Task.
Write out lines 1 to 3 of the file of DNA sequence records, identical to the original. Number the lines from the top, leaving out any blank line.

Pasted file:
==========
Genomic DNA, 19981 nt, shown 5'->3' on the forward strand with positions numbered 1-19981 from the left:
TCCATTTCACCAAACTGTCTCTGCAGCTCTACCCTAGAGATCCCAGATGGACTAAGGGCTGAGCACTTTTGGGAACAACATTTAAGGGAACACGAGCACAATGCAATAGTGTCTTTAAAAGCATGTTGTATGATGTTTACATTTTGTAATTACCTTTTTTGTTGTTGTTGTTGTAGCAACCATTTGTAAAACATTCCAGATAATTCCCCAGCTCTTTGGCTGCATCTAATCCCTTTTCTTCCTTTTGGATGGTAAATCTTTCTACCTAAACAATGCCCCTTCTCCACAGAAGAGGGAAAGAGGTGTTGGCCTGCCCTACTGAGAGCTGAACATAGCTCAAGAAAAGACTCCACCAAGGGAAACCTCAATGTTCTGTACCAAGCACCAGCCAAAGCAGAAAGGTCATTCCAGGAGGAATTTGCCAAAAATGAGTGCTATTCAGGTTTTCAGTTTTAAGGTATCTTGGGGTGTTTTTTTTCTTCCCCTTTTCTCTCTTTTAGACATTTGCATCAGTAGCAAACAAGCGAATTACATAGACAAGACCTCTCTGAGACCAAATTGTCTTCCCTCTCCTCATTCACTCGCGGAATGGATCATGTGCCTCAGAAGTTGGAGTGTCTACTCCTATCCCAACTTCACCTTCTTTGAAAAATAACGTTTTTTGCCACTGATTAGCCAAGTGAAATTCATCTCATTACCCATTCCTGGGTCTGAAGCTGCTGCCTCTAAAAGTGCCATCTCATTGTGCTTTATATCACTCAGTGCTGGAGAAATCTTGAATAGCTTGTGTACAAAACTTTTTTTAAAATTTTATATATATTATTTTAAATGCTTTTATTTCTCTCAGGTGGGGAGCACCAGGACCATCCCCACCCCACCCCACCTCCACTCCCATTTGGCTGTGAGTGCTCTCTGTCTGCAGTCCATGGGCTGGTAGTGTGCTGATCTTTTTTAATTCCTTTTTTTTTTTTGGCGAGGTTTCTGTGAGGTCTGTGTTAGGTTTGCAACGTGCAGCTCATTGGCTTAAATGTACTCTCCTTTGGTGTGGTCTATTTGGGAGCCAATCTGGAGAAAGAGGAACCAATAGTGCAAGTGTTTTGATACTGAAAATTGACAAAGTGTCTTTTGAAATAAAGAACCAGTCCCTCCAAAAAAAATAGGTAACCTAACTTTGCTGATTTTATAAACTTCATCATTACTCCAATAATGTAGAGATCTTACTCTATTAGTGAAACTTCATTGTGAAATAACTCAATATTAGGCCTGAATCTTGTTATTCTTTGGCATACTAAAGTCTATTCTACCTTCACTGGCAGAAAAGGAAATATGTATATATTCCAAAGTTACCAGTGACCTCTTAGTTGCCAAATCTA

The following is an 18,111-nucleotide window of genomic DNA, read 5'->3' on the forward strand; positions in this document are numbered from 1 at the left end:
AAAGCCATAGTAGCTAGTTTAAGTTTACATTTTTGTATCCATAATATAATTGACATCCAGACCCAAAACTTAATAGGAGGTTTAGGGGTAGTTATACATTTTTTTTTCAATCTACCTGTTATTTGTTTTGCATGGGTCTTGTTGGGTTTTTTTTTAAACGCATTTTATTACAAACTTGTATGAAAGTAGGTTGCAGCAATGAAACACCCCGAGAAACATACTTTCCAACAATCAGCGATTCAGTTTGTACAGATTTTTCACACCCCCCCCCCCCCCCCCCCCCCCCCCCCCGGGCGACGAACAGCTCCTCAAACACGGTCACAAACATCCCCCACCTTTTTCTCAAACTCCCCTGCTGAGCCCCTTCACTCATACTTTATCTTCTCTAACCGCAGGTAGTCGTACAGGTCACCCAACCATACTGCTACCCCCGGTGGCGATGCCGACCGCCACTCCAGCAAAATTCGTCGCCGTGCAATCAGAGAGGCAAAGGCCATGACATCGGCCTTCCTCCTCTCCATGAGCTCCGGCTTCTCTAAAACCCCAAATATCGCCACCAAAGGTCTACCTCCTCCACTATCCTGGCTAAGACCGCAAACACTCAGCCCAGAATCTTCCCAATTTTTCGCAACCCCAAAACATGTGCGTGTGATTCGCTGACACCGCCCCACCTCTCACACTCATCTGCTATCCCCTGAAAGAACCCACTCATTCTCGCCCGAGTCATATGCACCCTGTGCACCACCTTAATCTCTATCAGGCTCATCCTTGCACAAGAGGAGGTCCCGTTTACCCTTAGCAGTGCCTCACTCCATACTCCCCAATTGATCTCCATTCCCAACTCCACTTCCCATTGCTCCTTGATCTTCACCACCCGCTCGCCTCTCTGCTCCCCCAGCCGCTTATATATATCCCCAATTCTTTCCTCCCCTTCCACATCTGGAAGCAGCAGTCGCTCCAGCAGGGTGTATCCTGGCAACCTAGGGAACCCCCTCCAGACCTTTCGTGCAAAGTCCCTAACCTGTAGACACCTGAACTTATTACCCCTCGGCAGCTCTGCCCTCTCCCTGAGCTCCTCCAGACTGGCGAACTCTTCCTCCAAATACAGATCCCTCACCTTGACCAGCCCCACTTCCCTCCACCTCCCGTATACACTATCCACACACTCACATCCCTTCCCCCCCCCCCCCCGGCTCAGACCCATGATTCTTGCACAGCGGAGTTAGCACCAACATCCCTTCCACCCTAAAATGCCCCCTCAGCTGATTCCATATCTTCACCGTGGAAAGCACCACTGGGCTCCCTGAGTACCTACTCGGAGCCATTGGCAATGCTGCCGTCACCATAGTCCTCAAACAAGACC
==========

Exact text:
Genomic DNA, 19981 nt, shown 5'->3' on the forward strand with positions numbered 1-19981 from the left:
TCCATTTCACCAAACTGTCTCTGCAGCTCTACCCTAGAGATCCCAGATGGACTAAGGGCTGAGCACTTTTGGGAACAACATTTAAGGGAACACGAGCACAATGCAATAGTGTCTTTAAAAGCATGTTGTATGATGTTTACATTTTGTAATTACCTTTTTTGTTGTTGTTGTTGTAGCAACCATTTGTAAAACATTCCAGATAATTCCCCAGCTCTTTGGCTGCATCTAATCCCTTTTCTTCCTTTTGGATGGTAAATCTTTCTACCTAAACAATGCCCCTTCTCCACAGAAGAGGGAAAGAGGTGTTGGCCTGCCCTACTGAGAGCTGAACATAGCTCAAGAAAAGACTCCACCAAGGGAAACCTCAATGTTCTGTACCAAGCACCAGCCAAAGCAGAAAGGTCATTCCAGGAGGAATTTGCCAAAAATGAGTGCTATTCAGGTTTTCAGTTTTAAGGTATCTTGGGGTGTTTTTTTTCTTCCCCTTTTCTCTCTTTTAGACATTTGCATCAGTAGCAAACAAGCGAATTACATAGACAAGACCTCTCTGAGACCAAATTGTCTTCCCTCTCCTCATTCACTCGCGGAATGGATCATGTGCCTCAGAAGTTGGAGTGTCTACTCCTATCCCAACTTCACCTTCTTTGAAAAATAACGTTTTTTGCCACTGATTAGCCAAGTGAAATTCATCTCATTACCCATTCCTGGGTCTGAAGCTGCTGCCTCTAAAAGTGCCATCTCATTGTGCTTTATATCACTCAGTGCTGGAGAAATCTTGAATAGCTTGTGTACAAAACTTTTTTTAAAATTTTATATATATTATTTTAAATGCTTTTATTTCTCTCAGGTGGGGAGCACCAGGACCATCCCCACCCCACCCCACCTCCACTCCCATTTGGCTGTGAGTGCTCTCTGTCTGCAGTCCATGGGCTGGTAGTGTGCTGATCTTTTTTAATTCCTTTTTTTTTTTTGGCGAGGTTTCTGTGAGGTCTGTGTTAGGTTTGCAACGTGCAGCTCATTGGCTTAAATGTACTCTCCTTTGGTGTGGTCTATTTGGGAGCCAATCTGGAGAAAGAGGAACCAATAGTGCAAGTGTTTTGATACTGAAAATTGACAAAGTGTCTTTTGAAATAAAGAACCAGTCCCTCCAAAAAAAATAGGTAACCTAACTTTGCTGATTTTATAAACTTCATCATTACTCCAATAATGTAGAGATCTTACTCTATTAGTGAAACTTCATTGTGAAATAACTCAATATTAGGCCTGAATCTTGTTATTCTTTGGCATACTAAAGTCTATTCTACCTTCACTGGCAGAAAAGGAAATATGTATATATTCCAAAGTTACCAGTGACCTCTTAGTTGCCAAATCTA

The following is an 18,111-nucleotide window of genomic DNA, read 5'->3' on the forward strand; positions in this document are numbered from 1 at the left end: